We’ve just learned that in 1961, the jury for the Nobel Prize for Literature snubbed J.R.R. Tolkien. But the big news isn’t that he lost—so did Graham Greene, Robert Frost, and E.M. Forster that year. The really shocking news was the release of the derisive and not-so-intellectual commentary of the Nobel’s jury: that august group of judges who had been entrusted, on behalf of Alfred Nobel, to select “only the most worthy.”
One could just imagine the stimulating and elevated conversation that would arise in a year that had such luminary candidates as the aforementioned Tolkien, Greene, Frost, Forster, as well as Isak Dinesen, aka Karen Blixen, Lawrence Durrell, and John Steinbeck, who went on to win the next year.
But instead the excerpts read a bit like the outtakes from a fierce session of sorority rush, with apologies to the Greek system. The Nobel jury found that Tolkien (who was nominated by C.S. Lewis, a tidbit that warmed my heart) was ruled out because they felt The Lord of the Rings trilogy “has not in any way measured up to storytelling of the highest quality.” Ouch. And also, huh? Did they not read the books? Maybe Tolkien was not Gabriel García Márquez, but his storytelling was epic, mythical, stirring. Tolkien was a medieval history scholar, and he imbued so much of those legends into the many cultures (and languages) he created in the kingdom of Middle Earth.
The same jury ruled out both Frost and Forster, then 86 and 82 respectively, because of their “advanced age.” Despite the fact that the prolific and legendary Frost was still writing and publishing poetry, the jury argued that his age was “a fundamental obstacle, which the committee regretfully found it necessary to state”. They were much less kind to Forster, whom they called “a shadow of his former self, with long lost spiritual health.” Even as a shadow, Forster, who wrote the pioneering and seminal Modernist novels Howard’s End and A Passage to India, was one of the most significant and influential writers of the 20th-century from a literary and a cultural standpoint. His themes of cultural conflicts, identity, and miscommunication still perplex us today—“only connect!” I’d like to think they’ve gotten over the ageism, as the latest winner, Swedish poet Tomas Tranströmer, is 80, and in 2007, an 87-year-old Doris Lessing won.
I do imagine that it would be an immensely difficult job picking between these lettered giants. It’s just that I would expect the dialogue to be more focused on the pluses, and er the literary qualifications, rather than on the negatives. One would expect the jury to be awe-struck and full of scholarly wonder at such an impressive slate. Instead, they lobbed a series of blackballs.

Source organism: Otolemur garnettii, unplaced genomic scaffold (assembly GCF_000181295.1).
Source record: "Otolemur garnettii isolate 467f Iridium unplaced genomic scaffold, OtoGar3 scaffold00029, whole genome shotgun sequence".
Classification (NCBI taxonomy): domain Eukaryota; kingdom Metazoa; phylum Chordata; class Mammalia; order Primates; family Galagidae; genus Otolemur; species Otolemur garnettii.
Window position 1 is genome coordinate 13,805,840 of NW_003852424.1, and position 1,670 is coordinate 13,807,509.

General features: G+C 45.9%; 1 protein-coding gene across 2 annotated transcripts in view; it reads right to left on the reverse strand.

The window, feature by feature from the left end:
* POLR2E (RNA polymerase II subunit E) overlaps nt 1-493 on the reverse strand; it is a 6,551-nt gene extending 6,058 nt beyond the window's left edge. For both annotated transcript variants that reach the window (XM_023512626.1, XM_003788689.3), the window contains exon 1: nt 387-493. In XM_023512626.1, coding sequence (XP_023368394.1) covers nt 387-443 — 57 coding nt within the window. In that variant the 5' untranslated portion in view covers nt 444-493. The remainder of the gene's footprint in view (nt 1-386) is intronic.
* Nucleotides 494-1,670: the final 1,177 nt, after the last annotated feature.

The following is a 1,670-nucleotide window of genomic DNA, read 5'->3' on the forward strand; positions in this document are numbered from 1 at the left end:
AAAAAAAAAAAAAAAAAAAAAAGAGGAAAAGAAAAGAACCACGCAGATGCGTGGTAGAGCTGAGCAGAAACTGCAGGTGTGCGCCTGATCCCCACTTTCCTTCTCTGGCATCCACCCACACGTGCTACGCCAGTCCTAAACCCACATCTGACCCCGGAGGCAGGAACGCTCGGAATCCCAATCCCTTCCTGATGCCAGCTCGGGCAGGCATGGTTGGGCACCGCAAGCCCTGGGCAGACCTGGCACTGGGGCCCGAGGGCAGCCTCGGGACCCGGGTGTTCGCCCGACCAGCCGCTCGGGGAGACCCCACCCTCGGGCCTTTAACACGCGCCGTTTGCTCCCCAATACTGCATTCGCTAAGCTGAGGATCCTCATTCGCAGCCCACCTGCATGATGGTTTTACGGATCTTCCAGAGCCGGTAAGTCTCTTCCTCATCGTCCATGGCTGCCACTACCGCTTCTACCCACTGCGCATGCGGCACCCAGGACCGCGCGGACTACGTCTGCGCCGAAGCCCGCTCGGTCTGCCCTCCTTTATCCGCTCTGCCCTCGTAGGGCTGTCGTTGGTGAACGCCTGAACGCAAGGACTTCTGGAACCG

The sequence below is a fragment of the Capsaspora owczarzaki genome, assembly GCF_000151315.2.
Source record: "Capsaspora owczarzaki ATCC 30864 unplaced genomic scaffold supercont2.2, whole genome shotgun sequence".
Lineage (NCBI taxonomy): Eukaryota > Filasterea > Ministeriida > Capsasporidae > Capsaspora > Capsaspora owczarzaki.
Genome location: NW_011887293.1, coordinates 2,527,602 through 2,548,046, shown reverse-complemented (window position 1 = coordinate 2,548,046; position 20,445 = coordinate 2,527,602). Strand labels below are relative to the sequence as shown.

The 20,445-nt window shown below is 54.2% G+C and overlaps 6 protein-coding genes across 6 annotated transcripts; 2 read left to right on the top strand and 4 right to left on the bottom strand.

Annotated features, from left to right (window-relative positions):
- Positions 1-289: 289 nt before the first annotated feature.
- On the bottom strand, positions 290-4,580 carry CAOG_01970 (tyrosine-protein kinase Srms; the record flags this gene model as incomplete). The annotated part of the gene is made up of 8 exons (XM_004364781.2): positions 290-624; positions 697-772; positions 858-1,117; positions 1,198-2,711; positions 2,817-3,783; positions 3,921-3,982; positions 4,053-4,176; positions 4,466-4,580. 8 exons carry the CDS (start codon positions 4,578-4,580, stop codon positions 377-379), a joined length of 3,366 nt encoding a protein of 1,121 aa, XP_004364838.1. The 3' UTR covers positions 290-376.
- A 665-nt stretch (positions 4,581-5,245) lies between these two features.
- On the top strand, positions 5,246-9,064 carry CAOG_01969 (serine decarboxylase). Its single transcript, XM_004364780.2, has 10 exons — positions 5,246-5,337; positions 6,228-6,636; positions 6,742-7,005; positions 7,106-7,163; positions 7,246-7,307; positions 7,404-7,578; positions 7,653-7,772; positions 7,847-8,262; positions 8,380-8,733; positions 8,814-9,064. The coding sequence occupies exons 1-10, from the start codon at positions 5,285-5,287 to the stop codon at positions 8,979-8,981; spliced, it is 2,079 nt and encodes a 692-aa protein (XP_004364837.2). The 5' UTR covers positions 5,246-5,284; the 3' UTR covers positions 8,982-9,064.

One thing I don’t want to get lost in all this hype is the merit and brilliance of 1961’s winner: Ivo Andrić. There have been a few disparaging comments from the Tolkien camp. Whoa, whoa, whoa. If you have not read his masterpiece, The Bridge on the Drina, then it’s a must for your TBR. The novel looks at the history, strife, and conflict in the Bosnian region as it plays out near a great stone bridge that was built in 1516. It reads much like a novel by James Michener or Edward Rutherford, with layered folklore and a changing cast of characters that unfold over centuries. There are Serbs, Bosnians, Jews, Christians, Turks, and all of their families, communities, and cultures. The bridge stands indomitable until it is blown away at the start of World War I. “The summer of 1914 will remain in the memory of those who lived through it as the most beautiful summer they ever remembered, for in their consciousness it shone and flamed over a gigantic and dark horizon of suffering and misfortune which stretched into infinity.” Andrić’s “Bosnian Trilogy” (The Bridge on the Drina, Bosnian Chronicles, The Woman from Sarajevo) enjoyed a revival during the terrible unrest in that area during the mid-1990s. The novels still resonate today, and Andrić is claimed as part of Croatian, Serbian, and Bosnian literature.
The jury notes from back in 1961, reveal that Greene and Blixen technically came in second and third, though there are no prizes for that. Still, it is confounding that the committee never chose to honor Greene, whose repeated nominations were passed over by several Nobel juries during the course of his lengthy career. He was in good company, though. The Pantheon of non-winners reads like a college syllabus: Mark Twain, Henrik Ibsen, Ranier Maria Rilke, Thomas Hardy, Joseph Conrad, Theodore Dreiser, and more recently, Michael Ondaatje, Carlos Ruiz Zafón, and Haruki Marakami. In fact, Ernest Hemingway, who lost several times before finally winning in 1954, termed it the “IGnobel” prize.
It does make one wonder. I’m not sure how much crossover is on the committees, but this is the same organization that in 2009 chose President Obama as winner of the Nobel Peace Prize … two days after NASA bombed the moon.
As to all the ire over the Tolkien news, I’m still reeling from the outrageous and rather blasphemous claim that LOTR is not great storytelling. If anything, it is the apex and apotheosis of storytelling! The trilogy is ranked as the third best-selling novel worldwide, having sold over 150 million copies. Andrew Pettie wrote a wonderful article for the UK’s Telegraph “In Defense of J.R.R. Tolkien.” As Pettie noted, so “Tolkien wasn’t Tolstoy.” Then again, back in 1902 the Nobel committee also passed over Tolstoy, in favor of French poet René F. A. Sully-Prudhomme.